The latest fitness bands are smarter and svelter than ever
Thanks to smartphones and watches, athletes can track more data than ever. But is HRV all that really matters?
The days of counting steps are over. The Mio Slice looks at your heart rate to give you an overall health score based in science.
Tracking HRV has emerged as one of the best ways to quantify recovery. But it’s also one of the most misunderstood and misused fitness tools around.
Heart-rate apps bring Olympic-caliber recovery to everyone
There are countless watches, bracelets, headbands, and foot pods on the market promising to record every little thing you do. But can any of it make you a better athlete? The author wades through the muck and the mire to data-mine his best self.
An increasing number of well-designed tools help rock climbers train more effectively
New gear for more informed—and more fun—training
A flashlight, a fitness tracker, a GPS...the list goes on.
Because a world without internal-frame backpacks, bike derailleurs, and wetsuits would be a darker place
Music to your ears, training for your heart
Introducing the first helmet on the market that measures your heart rate.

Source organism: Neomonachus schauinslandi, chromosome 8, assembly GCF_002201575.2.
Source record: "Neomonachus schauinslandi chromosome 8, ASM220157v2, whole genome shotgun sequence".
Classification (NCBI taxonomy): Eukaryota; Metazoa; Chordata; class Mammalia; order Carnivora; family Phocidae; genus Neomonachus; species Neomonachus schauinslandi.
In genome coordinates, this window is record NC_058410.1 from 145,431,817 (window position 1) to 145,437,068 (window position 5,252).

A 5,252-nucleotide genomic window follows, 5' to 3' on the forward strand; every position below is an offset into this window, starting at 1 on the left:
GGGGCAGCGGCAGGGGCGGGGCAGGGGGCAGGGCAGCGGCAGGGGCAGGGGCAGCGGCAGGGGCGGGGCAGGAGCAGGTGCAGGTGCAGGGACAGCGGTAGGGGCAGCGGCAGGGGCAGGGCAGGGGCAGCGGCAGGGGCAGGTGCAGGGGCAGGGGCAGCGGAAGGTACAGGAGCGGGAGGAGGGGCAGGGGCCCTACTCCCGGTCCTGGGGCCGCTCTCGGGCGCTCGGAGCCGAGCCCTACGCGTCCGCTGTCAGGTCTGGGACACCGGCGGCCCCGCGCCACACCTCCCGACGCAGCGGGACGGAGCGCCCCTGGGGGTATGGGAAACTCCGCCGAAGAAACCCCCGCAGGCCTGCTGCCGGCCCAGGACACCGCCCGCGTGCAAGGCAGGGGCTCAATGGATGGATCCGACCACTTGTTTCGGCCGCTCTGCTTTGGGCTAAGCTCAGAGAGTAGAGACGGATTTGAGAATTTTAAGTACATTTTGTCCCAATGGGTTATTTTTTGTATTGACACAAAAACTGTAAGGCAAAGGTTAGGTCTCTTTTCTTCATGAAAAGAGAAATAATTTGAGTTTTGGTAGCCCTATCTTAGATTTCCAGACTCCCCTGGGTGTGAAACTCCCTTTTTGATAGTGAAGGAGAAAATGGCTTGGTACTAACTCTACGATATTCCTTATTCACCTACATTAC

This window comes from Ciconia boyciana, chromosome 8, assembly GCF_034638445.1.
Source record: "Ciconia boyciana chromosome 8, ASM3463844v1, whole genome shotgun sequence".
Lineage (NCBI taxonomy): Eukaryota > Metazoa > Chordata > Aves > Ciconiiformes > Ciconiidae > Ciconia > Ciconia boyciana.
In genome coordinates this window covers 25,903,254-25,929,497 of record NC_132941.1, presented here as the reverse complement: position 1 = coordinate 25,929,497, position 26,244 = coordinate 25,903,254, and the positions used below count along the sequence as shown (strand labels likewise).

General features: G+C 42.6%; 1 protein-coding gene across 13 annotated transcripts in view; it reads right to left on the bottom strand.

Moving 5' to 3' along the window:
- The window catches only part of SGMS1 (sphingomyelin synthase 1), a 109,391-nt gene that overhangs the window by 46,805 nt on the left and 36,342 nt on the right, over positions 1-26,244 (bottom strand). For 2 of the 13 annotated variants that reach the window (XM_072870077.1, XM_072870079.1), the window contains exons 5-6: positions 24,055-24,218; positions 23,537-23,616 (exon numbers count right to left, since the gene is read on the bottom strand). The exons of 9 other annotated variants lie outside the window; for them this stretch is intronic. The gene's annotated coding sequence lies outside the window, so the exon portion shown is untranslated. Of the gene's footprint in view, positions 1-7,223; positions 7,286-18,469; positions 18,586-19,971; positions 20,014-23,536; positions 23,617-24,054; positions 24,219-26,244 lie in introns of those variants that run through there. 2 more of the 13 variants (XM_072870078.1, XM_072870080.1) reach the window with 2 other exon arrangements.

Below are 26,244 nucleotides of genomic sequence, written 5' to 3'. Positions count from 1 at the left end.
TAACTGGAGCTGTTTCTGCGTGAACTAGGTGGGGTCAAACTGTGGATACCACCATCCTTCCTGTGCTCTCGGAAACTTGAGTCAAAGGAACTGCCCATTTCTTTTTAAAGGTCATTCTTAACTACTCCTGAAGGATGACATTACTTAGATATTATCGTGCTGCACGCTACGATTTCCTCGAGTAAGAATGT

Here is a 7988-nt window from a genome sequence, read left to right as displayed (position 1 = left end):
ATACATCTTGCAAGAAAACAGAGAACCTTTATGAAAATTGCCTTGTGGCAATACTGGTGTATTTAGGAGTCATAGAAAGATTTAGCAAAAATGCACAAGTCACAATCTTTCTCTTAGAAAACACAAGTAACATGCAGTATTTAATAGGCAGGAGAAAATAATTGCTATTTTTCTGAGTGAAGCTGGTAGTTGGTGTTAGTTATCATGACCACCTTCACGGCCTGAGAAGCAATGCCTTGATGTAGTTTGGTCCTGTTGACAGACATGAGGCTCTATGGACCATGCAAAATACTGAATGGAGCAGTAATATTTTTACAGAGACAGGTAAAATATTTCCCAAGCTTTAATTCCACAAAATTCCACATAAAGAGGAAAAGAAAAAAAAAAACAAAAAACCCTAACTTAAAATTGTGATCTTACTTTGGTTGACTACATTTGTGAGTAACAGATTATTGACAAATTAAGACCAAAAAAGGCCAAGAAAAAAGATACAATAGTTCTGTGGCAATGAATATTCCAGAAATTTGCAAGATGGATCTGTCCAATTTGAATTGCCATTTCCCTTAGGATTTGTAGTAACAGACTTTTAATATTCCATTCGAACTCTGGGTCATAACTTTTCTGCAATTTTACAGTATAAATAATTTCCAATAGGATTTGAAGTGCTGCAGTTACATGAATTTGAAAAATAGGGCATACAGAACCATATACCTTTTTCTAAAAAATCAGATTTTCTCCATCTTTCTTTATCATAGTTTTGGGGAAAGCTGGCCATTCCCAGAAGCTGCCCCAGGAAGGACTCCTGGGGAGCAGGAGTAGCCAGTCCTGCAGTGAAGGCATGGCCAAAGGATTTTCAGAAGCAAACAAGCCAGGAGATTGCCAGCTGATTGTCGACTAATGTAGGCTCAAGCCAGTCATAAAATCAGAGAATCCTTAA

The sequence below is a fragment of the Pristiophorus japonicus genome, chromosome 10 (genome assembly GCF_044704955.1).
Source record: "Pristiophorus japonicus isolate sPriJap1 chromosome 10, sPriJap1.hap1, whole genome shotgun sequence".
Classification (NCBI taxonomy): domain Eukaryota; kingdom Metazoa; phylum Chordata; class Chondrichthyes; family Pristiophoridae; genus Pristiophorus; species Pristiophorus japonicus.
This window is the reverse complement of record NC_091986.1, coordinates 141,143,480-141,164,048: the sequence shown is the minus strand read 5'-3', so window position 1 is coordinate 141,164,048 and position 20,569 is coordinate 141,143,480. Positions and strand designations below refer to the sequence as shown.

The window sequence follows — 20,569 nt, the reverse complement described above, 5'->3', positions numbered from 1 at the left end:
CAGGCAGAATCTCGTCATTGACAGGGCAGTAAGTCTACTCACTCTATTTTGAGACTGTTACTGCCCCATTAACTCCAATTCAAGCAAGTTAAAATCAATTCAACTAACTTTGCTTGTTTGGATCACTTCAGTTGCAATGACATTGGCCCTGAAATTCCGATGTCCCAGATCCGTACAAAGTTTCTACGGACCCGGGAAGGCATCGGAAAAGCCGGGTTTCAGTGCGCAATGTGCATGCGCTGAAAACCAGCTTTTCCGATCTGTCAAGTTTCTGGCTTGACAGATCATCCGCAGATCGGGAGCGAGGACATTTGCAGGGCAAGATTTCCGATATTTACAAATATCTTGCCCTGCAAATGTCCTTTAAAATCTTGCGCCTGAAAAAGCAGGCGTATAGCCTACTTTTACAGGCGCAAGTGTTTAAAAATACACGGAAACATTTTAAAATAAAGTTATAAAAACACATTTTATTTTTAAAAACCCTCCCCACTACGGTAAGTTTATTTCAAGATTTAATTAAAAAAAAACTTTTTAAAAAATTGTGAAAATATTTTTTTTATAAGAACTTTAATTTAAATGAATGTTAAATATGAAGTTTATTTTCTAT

Some people might be built for speed and others for distance, but everyone benefits from running faster. This is how you do it.
Creating a food journal to help you lose weight just got a helluva lot easier.
How do we put this nicely? If you’re anything like the participants in a recent Canadian study, you’re probably wrong about your workout intensity. (And yes, you probably are like them, considering that the group contained both men and women of different ages, ethnicities, and BMI classes.)…
No fancy equipment needed — just your finger, a notebook and one minute a day
The avalanche of data generated by fitness tech has science zeroing in on some surprising performance recommendations.
Avoid these errors and you will be well on your way toward getting the most out of your heart-rate monitor
I'm starting to get more serious about my training. What heart-rate monitor should I buy?
I am looking for a reasonably priced heart rate monitor/watch that tracks calories burned. It should also be able survive water sports, like stand-up paddling, swimming, and flatwater kayaking.
Our five favorite gadgets for everything from recording splits to rocking out, including the New Balance Tri-Viz with four built-into-the-brim LEDs that can operate in three different settings; the Timex Ironman Run Trainer With GPS; and the Motorola Motoactv, a lightweight wristwatch that packs music and heart-rate tracking.